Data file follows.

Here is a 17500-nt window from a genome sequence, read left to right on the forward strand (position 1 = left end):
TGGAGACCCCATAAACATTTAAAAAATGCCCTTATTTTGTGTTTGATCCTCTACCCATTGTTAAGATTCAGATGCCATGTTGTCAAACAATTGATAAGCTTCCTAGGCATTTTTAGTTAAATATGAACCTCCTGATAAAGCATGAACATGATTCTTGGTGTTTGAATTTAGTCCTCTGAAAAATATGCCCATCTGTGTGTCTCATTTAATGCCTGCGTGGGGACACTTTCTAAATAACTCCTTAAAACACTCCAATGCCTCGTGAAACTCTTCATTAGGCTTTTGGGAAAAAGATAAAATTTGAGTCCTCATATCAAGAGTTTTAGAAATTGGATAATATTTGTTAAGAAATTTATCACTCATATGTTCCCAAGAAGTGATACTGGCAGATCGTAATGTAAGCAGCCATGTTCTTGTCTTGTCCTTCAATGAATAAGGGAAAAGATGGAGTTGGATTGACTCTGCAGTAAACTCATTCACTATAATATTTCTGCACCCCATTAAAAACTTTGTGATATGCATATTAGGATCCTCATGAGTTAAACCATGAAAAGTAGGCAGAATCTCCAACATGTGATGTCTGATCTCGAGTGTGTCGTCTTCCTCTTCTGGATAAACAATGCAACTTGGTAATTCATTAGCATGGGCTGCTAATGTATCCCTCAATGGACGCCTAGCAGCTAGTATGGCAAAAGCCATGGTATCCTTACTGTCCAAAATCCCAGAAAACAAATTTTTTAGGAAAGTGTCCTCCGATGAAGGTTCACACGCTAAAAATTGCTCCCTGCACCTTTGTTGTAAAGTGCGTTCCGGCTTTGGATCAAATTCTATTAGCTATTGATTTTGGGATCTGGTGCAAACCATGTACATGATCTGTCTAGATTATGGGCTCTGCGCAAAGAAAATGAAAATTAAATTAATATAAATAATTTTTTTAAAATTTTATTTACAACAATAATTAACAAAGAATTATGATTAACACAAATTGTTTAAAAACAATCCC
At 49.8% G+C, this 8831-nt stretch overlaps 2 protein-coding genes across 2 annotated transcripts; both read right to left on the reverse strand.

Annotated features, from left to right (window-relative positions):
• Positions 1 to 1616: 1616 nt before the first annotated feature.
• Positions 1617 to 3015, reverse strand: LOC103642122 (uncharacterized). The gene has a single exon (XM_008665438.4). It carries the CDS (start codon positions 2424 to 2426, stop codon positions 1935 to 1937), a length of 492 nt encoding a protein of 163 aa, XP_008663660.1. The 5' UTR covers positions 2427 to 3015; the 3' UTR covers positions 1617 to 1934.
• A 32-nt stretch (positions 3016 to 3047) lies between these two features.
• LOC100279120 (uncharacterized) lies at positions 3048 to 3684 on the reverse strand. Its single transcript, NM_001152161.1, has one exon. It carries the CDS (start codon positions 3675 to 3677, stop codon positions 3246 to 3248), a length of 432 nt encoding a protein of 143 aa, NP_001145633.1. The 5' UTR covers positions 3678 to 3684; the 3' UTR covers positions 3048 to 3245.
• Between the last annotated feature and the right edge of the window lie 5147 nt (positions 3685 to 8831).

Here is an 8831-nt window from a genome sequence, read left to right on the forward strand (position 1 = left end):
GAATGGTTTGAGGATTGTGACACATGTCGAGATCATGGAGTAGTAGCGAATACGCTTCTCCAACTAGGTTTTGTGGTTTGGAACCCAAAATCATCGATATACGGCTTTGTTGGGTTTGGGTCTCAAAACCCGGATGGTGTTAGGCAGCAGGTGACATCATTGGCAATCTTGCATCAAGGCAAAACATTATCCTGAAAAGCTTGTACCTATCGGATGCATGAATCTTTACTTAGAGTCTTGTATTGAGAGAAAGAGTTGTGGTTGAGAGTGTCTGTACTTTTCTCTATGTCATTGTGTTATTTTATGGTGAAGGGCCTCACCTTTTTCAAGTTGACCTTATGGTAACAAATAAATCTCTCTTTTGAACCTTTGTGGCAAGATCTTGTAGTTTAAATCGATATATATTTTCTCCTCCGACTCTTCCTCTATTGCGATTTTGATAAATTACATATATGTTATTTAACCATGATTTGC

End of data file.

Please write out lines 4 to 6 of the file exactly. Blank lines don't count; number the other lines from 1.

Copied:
Annotated features, from left to right (window-relative positions):
• Positions 1 to 1616: 1616 nt before the first annotated feature.
• Positions 1617 to 3015, reverse strand: LOC103642122 (uncharacterized). The gene has a single exon (XM_008665438.4). It carries the CDS (start codon positions 2424 to 2426, stop codon positions 1935 to 1937), a length of 492 nt encoding a protein of 163 aa, XP_008663660.1. The 5' UTR covers positions 2427 to 3015; the 3' UTR covers positions 1617 to 1934.